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Wednesday, May 30, 2012

Pilsnerbock redux and the joys of cellared pilsner

We are nearing the end of pilsner month and we have covered a lot of ground. The original plan for this week was to look at a few pilsners outside of the traditional strongholds and compare them but I must admit I wasn't prepared for that. But I feel I have come up with a suitable alternative; we are going to take a look at a perfect example of pilsnerbock and then look at a cool niche of the pilsner style. All okay with that? Good,  then read on!

Our first candidate tonight is Heavy Seas Small CraftWarning Über Pils which comes out of Baltimore, Maryland. We have looked at a Heavy Seas beer before here and it was a winner in my book. The Small Craft Warning pours with a fluffy white head and has a nice floral nose. Right away you can tell it is different from a traditional pilsner as it fills the glass with a rich, clear, darker golden liquid.

On the taste it has a nice crispness to it but mixed with a maltier bock-like sweetness.  That is well balanced by a hops and the high carbonation. It has the bitter aftertaste of traditional pilsner but it moves off the palette quickly leaving only a mild sweetness in the back of the mouth. It is a refreshing lager which is rather surprising considering it comes in at 7.0% ABV.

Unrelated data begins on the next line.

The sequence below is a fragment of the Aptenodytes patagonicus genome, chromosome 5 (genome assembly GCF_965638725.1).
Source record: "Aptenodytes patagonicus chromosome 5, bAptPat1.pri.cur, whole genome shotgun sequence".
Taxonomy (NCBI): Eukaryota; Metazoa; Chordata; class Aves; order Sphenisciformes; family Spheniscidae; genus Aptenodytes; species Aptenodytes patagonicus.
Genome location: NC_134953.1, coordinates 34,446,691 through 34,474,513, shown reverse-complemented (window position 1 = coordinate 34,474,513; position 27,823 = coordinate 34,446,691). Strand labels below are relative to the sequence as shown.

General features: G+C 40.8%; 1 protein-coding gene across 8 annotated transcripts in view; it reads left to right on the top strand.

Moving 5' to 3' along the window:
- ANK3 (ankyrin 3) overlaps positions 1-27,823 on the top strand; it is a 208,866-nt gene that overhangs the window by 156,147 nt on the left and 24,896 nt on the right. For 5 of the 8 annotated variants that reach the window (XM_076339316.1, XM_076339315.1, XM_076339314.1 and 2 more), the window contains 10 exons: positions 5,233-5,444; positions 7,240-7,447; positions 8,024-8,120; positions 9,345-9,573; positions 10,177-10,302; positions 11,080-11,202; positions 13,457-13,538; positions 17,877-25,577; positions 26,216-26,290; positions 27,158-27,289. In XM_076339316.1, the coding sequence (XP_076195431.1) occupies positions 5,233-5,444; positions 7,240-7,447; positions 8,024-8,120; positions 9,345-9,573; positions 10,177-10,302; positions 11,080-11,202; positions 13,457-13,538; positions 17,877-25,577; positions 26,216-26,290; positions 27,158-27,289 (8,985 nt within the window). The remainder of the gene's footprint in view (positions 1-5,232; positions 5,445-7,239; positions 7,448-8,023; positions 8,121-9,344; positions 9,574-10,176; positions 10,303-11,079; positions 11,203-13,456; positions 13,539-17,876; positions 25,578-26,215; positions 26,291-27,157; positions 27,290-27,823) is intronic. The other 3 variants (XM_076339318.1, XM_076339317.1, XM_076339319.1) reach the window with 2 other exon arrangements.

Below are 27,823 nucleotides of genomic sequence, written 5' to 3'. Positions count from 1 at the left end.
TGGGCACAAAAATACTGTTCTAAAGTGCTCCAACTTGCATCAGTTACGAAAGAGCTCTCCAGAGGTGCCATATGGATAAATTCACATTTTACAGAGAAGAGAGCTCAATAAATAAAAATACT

This is the standard for what a pilsnerbock should be. You could drink a good pilsner then follow up with this and understand how it sits in the pilsner spectrum. One informs the other and you can chart the influence of the original style. Simply put, this is how “imperialization” should work, as a modification of an original style to amplify distinguishing characteristics. (Otherwise you are in business of creating something new.)

The script on the bottle seems to back this up:
Unofficially the original American Über Pils, Small Craft Warning is a rich, golden bock lager with big malt flavor and a crisp hop finish.

Our other candidate tonight, Tuppers' Keller Pils, takes a slight deviation with the pilsner style; instead of the normal process it remains unfiltered. We haven’t really dived into keller (cellar) beer yet on this blog, but in a nutshell they are left to age out a bit in wooden casks with active yeasts. (Follow this link for more info) This particular model takes a slight twist on that and goes the bottle conditioned route instead.

What we have is a beer that pours a hazy, golden straw color, with a white fluffy head, and an elegant floral nose. On the drink you get a lot of hop right up front, a crisp bite that isn’t overpowering. It yields to a fine bubbly smoothness that ends with a flat, mildly bitter aftertaste that lingers on top of the mouth for a bit before finishing dry.  It is a solid 5% ABV.

With the amount of carbonation in this it is more reminiscent of a Zwickel beer than a true keller beer. The Tuppers’ Keller Pils hedges its bet a bit by combining the two styles by increasing the alcohol and taking the bottle-conditioned option allowing it to maintain the high carbonation. Overall this is an excellent beer and the perfect high note to end our pilsner reviews on.

If you have had either of these let us know in the comments!

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